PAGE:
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Constitution under threat: Sahgal

By Our Special Correspondent


The Left parties' Presidential candidate, Lakshmi Sahgal, being received by her supporters at the Bangalore airport on Sunday. — Photo: V. Sreenivasa Murthy

BANGALORE JULY 7. The Left parties' Presidential candidate, Lakshmi Sahgal, said there is a threat to the country's Constitution under the National Democratic Alliance rule.

This was clear from the number of demands that the Constitution should be amended and for the scrapping of certain provisions, Capt. Sahgal told presspersons here today.

She said she had accepted to contest since all the Left parties unanimously suggested her name and secular democratic parties such as the Janata Dal (S) also supported her candidature.

Though she was a bit hesitant, she had agreed to contest as she felt it was her duty to accept the nomination.

The hesitation was due to her age as she felt that she might not be able to stand the strain of "hectic campaigning".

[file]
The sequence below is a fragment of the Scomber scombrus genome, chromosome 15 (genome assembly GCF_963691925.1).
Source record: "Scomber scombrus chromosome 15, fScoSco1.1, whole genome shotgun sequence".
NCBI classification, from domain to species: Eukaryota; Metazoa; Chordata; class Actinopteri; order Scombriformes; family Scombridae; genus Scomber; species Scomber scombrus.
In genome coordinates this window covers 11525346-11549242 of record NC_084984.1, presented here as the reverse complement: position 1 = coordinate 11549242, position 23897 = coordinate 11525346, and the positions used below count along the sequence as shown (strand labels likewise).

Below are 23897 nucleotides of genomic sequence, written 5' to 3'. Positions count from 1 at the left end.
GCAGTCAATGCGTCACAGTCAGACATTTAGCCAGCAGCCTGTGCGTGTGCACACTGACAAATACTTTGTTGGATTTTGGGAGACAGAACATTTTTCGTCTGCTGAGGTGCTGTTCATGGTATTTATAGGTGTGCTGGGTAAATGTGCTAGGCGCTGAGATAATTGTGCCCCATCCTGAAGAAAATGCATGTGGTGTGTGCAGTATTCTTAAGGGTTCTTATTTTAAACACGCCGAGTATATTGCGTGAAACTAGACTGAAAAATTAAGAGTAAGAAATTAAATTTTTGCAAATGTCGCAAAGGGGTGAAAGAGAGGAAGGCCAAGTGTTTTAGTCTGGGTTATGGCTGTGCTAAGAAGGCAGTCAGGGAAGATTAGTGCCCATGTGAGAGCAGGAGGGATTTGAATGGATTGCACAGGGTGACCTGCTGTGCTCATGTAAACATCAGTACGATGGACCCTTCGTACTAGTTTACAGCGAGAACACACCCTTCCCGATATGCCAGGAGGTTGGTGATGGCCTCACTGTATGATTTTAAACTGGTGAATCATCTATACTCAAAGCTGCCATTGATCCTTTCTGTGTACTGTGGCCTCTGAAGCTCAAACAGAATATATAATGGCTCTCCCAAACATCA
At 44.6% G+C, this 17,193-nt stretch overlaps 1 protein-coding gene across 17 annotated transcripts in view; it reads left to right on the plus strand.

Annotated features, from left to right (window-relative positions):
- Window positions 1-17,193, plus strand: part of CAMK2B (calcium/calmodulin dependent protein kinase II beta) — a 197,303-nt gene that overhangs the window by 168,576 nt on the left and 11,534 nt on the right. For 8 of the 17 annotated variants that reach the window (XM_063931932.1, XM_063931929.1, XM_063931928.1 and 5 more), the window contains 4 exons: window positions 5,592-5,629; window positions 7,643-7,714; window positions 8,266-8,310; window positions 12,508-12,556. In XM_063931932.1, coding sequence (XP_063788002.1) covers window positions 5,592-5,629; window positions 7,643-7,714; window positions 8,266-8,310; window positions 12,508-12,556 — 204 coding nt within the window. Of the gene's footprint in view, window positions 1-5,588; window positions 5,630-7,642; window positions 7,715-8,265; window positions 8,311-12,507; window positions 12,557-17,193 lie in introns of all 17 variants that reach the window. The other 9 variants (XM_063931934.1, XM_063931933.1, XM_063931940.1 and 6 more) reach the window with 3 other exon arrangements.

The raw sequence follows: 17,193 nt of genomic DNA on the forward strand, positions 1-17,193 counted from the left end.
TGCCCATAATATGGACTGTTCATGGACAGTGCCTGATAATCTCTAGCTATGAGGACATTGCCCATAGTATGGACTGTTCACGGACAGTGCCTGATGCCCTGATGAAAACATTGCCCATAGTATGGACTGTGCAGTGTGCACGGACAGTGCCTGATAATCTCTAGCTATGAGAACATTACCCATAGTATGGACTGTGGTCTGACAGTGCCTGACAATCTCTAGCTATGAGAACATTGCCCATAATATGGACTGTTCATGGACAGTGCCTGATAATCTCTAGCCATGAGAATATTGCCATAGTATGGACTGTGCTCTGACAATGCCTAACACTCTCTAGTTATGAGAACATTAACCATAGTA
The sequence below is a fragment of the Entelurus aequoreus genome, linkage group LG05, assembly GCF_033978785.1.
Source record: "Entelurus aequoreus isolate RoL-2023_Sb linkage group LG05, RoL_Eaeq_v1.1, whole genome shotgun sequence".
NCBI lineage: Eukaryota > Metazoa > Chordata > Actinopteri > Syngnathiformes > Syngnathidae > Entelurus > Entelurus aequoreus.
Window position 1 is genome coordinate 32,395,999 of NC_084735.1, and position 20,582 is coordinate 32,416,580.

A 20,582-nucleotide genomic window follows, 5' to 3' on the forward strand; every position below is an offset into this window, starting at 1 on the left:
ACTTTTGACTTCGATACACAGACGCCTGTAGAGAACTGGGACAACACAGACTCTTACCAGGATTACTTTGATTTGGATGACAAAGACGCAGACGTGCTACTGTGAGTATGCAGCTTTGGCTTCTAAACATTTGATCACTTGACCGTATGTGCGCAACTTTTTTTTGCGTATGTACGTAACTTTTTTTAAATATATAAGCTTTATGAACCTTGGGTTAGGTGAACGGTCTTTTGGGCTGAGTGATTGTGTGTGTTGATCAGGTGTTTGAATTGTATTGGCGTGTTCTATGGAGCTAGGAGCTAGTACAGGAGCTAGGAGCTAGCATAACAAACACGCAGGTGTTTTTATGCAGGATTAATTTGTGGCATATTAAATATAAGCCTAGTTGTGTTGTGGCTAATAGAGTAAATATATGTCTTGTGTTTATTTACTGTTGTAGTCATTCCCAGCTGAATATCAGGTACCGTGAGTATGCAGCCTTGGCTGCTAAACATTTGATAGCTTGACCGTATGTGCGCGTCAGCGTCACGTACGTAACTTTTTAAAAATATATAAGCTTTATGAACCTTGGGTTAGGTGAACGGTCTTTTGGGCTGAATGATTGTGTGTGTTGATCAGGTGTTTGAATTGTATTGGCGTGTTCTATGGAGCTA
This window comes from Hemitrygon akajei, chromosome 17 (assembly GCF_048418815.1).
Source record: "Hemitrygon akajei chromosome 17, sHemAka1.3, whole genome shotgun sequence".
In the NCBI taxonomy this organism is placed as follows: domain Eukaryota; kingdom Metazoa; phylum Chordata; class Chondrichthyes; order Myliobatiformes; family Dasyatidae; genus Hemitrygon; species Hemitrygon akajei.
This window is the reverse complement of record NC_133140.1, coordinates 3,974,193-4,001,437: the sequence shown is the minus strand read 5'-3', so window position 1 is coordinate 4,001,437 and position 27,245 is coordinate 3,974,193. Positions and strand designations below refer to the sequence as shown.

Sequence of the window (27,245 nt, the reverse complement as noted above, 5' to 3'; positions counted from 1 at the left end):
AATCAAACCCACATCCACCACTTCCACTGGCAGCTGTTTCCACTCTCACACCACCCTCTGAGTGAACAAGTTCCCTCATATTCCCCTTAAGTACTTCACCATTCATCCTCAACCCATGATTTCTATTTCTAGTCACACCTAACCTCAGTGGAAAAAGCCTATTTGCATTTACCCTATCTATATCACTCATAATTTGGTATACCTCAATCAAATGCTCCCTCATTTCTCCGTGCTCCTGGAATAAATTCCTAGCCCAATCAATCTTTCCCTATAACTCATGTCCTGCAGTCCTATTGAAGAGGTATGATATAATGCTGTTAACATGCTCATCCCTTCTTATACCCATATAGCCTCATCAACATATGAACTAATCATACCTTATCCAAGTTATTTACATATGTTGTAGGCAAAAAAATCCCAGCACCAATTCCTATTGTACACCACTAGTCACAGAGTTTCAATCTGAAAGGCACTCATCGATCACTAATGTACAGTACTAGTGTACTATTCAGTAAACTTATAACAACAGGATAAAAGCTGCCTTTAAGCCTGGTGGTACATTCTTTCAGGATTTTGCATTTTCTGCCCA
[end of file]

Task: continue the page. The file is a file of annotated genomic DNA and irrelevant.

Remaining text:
On the stand of the Congress, Capt. Sahgal said it was unfortunate that the party should have taken an opposing view.

Asked if the election was a battle between the Hindutva forces and patriotism, she said it was a battle more between secular and democratic forces on the one hand and non-secular forces on the other.

She conceded that as far as the numbers game went she had no chance, but if people voted according to their conscience the chances were even.

She answered in the affirmative when asked if the election of A.P.J. Abdul Kalam would send wrong signals to the nation.

She said funds would be diverted for higher military expenditure leaving little for poverty alleviation, literacy and health programmes.

Referring to riot-torn Gujarat, which she had visited after filing her nomination, she said it was something she was totally unprepared for. There was no shelter or food or medical facilities for the victims in the relief camps. Though she was definitely not in favour of the use of Article 356 of Constitution, the Gujarat situation warranted the use of the same.

The Government's decision to allow FDI up to 26 per cent in the print media was the worst thing that could have happened.

Every bit of the nation's sovereignty was being drained.

On the mystery surrounding the death of Netaji Subash Chandra Bose, Capt. Sahgal said she felt the leader had passed away in an air crash in August 1945 though an inquiry was still going on.

Present at the press conference were H.G. Balakrishna, former judge of Karnataka High Court, the JD(S) leader, K.H. Srinivasa, and the JD(S) secretary-general, C. Narayanaswami.

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